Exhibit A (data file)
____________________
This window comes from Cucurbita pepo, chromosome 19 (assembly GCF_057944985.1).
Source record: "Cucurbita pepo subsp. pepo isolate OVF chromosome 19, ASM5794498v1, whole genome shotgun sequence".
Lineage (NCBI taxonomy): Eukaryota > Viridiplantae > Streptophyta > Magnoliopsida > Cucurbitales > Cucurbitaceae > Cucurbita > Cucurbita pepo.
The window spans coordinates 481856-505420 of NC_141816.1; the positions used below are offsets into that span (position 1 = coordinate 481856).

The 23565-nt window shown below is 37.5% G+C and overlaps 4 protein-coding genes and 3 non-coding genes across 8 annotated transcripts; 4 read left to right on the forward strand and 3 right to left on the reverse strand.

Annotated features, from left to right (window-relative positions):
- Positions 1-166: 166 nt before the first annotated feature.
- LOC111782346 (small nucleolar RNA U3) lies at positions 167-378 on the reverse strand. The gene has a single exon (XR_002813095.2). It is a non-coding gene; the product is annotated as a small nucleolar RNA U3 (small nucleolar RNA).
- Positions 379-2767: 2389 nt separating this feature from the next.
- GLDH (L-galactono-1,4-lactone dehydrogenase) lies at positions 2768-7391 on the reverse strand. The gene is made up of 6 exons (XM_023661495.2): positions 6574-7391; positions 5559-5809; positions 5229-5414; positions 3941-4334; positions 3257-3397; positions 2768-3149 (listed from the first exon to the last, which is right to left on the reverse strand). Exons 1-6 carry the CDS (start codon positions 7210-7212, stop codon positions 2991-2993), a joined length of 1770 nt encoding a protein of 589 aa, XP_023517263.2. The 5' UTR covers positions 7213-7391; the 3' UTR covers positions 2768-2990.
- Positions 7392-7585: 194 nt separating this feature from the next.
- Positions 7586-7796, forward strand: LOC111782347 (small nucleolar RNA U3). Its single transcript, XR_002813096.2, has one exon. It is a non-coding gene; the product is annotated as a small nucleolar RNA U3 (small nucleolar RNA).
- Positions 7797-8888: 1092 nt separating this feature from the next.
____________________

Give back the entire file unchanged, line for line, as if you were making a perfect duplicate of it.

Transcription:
This window comes from Cucurbita pepo, chromosome 19 (assembly GCF_057944985.1).
Source record: "Cucurbita pepo subsp. pepo isolate OVF chromosome 19, ASM5794498v1, whole genome shotgun sequence".
Lineage (NCBI taxonomy): Eukaryota > Viridiplantae > Streptophyta > Magnoliopsida > Cucurbitales > Cucurbitaceae > Cucurbita > Cucurbita pepo.
The window spans coordinates 481856-505420 of NC_141816.1; the positions used below are offsets into that span (position 1 = coordinate 481856).

The 23565-nt window shown below is 37.5% G+C and overlaps 4 protein-coding genes and 3 non-coding genes across 8 annotated transcripts; 4 read left to right on the forward strand and 3 right to left on the reverse strand.

Annotated features, from left to right (window-relative positions):
- Positions 1-166: 166 nt before the first annotated feature.
- LOC111782346 (small nucleolar RNA U3) lies at positions 167-378 on the reverse strand. The gene has a single exon (XR_002813095.2). It is a non-coding gene; the product is annotated as a small nucleolar RNA U3 (small nucleolar RNA).
- Positions 379-2767: 2389 nt separating this feature from the next.
- GLDH (L-galactono-1,4-lactone dehydrogenase) lies at positions 2768-7391 on the reverse strand. The gene is made up of 6 exons (XM_023661495.2): positions 6574-7391; positions 5559-5809; positions 5229-5414; positions 3941-4334; positions 3257-3397; positions 2768-3149 (listed from the first exon to the last, which is right to left on the reverse strand). Exons 1-6 carry the CDS (start codon positions 7210-7212, stop codon positions 2991-2993), a joined length of 1770 nt encoding a protein of 589 aa, XP_023517263.2. The 5' UTR covers positions 7213-7391; the 3' UTR covers positions 2768-2990.
- Positions 7392-7585: 194 nt separating this feature from the next.
- Positions 7586-7796, forward strand: LOC111782347 (small nucleolar RNA U3). Its single transcript, XR_002813096.2, has one exon. It is a non-coding gene; the product is annotated as a small nucleolar RNA U3 (small nucleolar RNA).
- Positions 7797-8888: 1092 nt separating this feature from the next.